Ebola was the talk of Vickery Meadow in northeast Dallas Wednesday. It’s a refugee-rich neighborhood with a significant West African population – and it’s where a man was visiting before he became the first person in the United States diagnosed with the Ebola virus.
At the E.T. Beauty Supply, it was business as usual on Wednesday. Customers stopped by to purchase the latest styling product and hair accessories. What was different? The conversation. Worker Eriste Fantu from Ethopia greeted customer Najat Boka with a question.
“Did you hear about the news, yesterday? About Ebola?”
Boka had heard. She has a 10-year-old daughter and they go to Texas Presbyterian Hospital for their health care. She says she told her daughter not to worry about contracting Ebola.
“For the people who are here, they have nothing to do with this disease,” Boka said.
Boka said she trusts the staff at the hospital, which is within walking distance.
“Since we have our doctor and he came from there and they took care of him, they’re going to take care of everything,” Boka said.
The man with Ebola went to nearby Texas Health Presbyterian Hospital, where he’s in an isolation ward. He was in serious condition Wednesday.
Fantu says she’s not taking any chances and has been applying alcohol on her hands after every customer.
The patient reportedly traveled from Liberia to Texas, which is home to 3,000 Liberian immigrants. About 19,000 West Africans live in Dallas-Fort Worth.
Alben Tarty, a leader in the Liberian Community Association of Dallas Fort Worth, said he’s asking everyone to be cautious.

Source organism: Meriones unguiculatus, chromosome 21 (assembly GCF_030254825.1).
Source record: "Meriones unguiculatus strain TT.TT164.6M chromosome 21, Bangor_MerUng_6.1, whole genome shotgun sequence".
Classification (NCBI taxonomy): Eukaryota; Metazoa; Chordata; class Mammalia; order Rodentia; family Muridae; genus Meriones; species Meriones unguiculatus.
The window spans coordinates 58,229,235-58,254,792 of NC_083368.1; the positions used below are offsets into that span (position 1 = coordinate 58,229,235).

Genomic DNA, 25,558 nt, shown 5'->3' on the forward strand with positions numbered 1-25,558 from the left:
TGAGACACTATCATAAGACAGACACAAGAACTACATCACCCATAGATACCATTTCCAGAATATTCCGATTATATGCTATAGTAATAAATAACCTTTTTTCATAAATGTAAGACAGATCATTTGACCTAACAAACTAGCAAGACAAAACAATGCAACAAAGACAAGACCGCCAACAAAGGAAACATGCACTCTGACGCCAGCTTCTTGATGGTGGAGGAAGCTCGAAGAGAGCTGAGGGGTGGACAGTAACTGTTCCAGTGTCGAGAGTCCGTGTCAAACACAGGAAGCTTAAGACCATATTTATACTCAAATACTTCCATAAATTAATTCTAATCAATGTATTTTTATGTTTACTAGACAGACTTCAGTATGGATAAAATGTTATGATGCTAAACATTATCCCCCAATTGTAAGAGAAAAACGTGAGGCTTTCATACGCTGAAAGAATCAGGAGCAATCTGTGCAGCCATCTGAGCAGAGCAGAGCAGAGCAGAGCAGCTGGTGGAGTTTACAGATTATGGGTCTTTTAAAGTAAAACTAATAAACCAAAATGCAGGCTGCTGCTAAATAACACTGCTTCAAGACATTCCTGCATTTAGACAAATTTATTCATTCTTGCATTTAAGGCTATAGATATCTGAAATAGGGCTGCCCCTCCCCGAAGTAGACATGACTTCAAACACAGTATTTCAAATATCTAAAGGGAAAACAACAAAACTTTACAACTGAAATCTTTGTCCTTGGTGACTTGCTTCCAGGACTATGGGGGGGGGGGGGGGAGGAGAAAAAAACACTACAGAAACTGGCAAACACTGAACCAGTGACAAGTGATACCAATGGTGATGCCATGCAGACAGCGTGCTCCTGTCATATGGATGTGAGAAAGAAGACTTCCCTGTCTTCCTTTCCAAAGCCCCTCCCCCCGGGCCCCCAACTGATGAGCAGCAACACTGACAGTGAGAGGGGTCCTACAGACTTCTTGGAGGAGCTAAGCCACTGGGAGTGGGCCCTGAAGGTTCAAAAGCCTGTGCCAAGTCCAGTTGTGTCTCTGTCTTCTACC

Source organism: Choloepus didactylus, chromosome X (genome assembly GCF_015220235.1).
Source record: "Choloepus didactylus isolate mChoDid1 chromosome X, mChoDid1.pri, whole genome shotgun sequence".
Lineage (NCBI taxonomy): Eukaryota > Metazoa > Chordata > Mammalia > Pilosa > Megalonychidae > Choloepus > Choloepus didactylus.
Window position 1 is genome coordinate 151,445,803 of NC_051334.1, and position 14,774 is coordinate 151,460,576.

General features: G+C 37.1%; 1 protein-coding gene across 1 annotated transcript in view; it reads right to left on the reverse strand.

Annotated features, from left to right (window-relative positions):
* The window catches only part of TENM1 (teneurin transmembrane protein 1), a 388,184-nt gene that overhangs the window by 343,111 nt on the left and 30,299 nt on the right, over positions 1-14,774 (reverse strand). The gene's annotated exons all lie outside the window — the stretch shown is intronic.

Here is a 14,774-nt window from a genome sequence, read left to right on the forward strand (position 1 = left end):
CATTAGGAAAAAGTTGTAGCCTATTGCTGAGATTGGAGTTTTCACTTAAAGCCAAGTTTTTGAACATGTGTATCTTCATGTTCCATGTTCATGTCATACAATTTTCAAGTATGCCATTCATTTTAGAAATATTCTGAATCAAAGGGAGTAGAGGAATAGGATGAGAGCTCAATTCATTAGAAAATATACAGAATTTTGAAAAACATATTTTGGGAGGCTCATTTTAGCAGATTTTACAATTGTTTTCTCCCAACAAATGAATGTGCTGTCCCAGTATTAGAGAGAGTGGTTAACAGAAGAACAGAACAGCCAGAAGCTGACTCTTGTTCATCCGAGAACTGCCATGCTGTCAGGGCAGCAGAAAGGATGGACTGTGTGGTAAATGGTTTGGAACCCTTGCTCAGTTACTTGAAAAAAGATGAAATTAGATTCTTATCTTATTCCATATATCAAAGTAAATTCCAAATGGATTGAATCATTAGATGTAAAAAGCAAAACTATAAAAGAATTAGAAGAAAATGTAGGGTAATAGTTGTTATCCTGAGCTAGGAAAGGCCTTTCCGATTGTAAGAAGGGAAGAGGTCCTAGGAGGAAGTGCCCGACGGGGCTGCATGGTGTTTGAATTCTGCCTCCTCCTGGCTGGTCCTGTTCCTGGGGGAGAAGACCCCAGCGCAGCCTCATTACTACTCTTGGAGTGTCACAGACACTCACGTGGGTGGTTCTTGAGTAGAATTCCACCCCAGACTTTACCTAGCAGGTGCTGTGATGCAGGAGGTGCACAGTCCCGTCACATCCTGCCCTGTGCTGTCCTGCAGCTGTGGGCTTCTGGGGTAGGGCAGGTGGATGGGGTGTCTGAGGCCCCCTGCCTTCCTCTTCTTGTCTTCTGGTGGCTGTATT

“Be realistic,” Tarty said. “Admit to yourself that, yes, if you know the person who was affected and you may have come in contact with that person, all we’re saying is go get tested.”
Tarty also hopes this situation doesn’t stigmatize the view of his community.
“I hope people now understand that it’s no longer a Liberian situation or a West African situation. It’s a world situation,” Tarty said.
At a local barber shop, Rickey Cole stood outside talking with a friend. He lives in Garland, but says he hangs out a lot in the Vickery Meadow neighborhood.
“Yeah, it’s here and it’s not just about Africans,” he said. “It’s about everybody. Everybody’s involved in this. It’s not no one group of people, so we all need to be aware of it.”
Down the street, Paula Ly is a convenience store cashier.
“You know, I hear Ebola like yesterday. And, God, it’s very close to here. It’s scary what’s going on.”
Ly and others said they wonder what will happen next.
“God, it’s really close to here”
Paula Ly is a cashier at a convenience store in Vickery Meadows. It’s a gathering place. People from different countries come through the store, wanting to send money to family overseas, including West Africa, which has been ravaged by Ebola.
“I hear Ebola – I heard about it yesterday – God, it’s really close to here,” Ly said. “And, oh, it’s just scary what’s going on. I hear like that person, I thought you know they live from here and they visit the family over there. … This kind of sick. Everybody’s scared. I just think like when you know when they pass by an airport, how come they don’t check?”